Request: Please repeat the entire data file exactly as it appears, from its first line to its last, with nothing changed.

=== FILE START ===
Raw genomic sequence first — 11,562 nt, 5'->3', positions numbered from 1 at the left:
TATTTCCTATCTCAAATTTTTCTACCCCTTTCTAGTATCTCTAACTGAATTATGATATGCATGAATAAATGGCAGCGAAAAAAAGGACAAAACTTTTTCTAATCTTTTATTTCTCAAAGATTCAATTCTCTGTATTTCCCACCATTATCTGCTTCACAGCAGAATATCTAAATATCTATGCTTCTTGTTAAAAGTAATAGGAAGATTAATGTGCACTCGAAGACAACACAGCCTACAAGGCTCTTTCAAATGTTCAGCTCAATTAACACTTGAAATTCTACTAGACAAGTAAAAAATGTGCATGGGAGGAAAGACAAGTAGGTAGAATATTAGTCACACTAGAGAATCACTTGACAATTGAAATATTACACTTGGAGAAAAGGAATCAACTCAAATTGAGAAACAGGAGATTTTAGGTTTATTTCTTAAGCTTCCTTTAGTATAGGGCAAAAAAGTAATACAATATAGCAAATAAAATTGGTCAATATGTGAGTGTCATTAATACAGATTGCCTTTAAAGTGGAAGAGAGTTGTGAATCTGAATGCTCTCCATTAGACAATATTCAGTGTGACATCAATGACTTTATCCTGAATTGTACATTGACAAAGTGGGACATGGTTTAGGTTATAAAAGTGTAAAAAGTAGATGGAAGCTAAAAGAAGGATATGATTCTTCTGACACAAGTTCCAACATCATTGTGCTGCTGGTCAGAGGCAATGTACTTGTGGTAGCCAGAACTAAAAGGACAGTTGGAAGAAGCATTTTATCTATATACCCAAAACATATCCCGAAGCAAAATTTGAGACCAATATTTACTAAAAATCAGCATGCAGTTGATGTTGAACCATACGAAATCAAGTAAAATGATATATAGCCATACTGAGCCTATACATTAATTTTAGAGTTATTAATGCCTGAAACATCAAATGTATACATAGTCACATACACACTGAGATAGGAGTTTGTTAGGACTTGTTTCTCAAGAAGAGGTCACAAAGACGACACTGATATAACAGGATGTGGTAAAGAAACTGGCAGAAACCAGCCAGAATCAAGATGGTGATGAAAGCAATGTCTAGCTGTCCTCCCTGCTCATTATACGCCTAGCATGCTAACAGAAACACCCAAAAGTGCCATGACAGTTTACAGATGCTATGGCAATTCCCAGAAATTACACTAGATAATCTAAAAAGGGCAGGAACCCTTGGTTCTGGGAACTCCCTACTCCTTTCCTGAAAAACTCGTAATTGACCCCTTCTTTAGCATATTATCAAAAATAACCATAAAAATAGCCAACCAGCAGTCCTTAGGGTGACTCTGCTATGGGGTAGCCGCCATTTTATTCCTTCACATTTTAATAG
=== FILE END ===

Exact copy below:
Raw genomic sequence first — 11,562 nt, 5'->3', positions numbered from 1 at the left:
TATTTCCTATCTCAAATTTTTCTACCCCTTTCTAGTATCTCTAACTGAATTATGATATGCATGAATAAATGGCAGCGAAAAAAAGGACAAAACTTTTTCTAATCTTTTATTTCTCAAAGATTCAATTCTCTGTATTTCCCACCATTATCTGCTTCACAGCAGAATATCTAAATATCTATGCTTCTTGTTAAAAGTAATAGGAAGATTAATGTGCACTCGAAGACAACACAGCCTACAAGGCTCTTTCAAATGTTCAGCTCAATTAACACTTGAAATTCTACTAGACAAGTAAAAAATGTGCATGGGAGGAAAGACAAGTAGGTAGAATATTAGTCACACTAGAGAATCACTTGACAATTGAAATATTACACTTGGAGAAAAGGAATCAACTCAAATTGAGAAACAGGAGATTTTAGGTTTATTTCTTAAGCTTCCTTTAGTATAGGGCAAAAAAGTAATACAATATAGCAAATAAAATTGGTCAATATGTGAGTGTCATTAATACAGATTGCCTTTAAAGTGGAAGAGAGTTGTGAATCTGAATGCTCTCCATTAGACAATATTCAGTGTGACATCAATGACTTTATCCTGAATTGTACATTGACAAAGTGGGACATGGTTTAGGTTATAAAAGTGTAAAAAGTAGATGGAAGCTAAAAGAAGGATATGATTCTTCTGACACAAGTTCCAACATCATTGTGCTGCTGGTCAGAGGCAATGTACTTGTGGTAGCCAGAACTAAAAGGACAGTTGGAAGAAGCATTTTATCTATATACCCAAAACATATCCCGAAGCAAAATTTGAGACCAATATTTACTAAAAATCAGCATGCAGTTGATGTTGAACCATACGAAATCAAGTAAAATGATATATAGCCATACTGAGCCTATACATTAATTTTAGAGTTATTAATGCCTGAAACATCAAATGTATACATAGTCACATACACACTGAGATAGGAGTTTGTTAGGACTTGTTTCTCAAGAAGAGGTCACAAAGACGACACTGATATAACAGGATGTGGTAAAGAAACTGGCAGAAACCAGCCAGAATCAAGATGGTGATGAAAGCAATGTCTAGCTGTCCTCCCTGCTCATTATACGCCTAGCATGCTAACAGAAACACCCAAAAGTGCCATGACAGTTTACAGATGCTATGGCAATTCCCAGAAATTACACTAGATAATCTAAAAAGGGCAGGAACCCTTGGTTCTGGGAACTCCCTACTCCTTTCCTGAAAAACTCGTAATTGACCCCTTCTTTAGCATATTATCAAAAATAACCATAAAAATAGCCAACCAGCAGTCCTTAGGGTGACTCTGCTATGGGGTAGCCGCCATTTTATTCCTTCACATTTTAATAG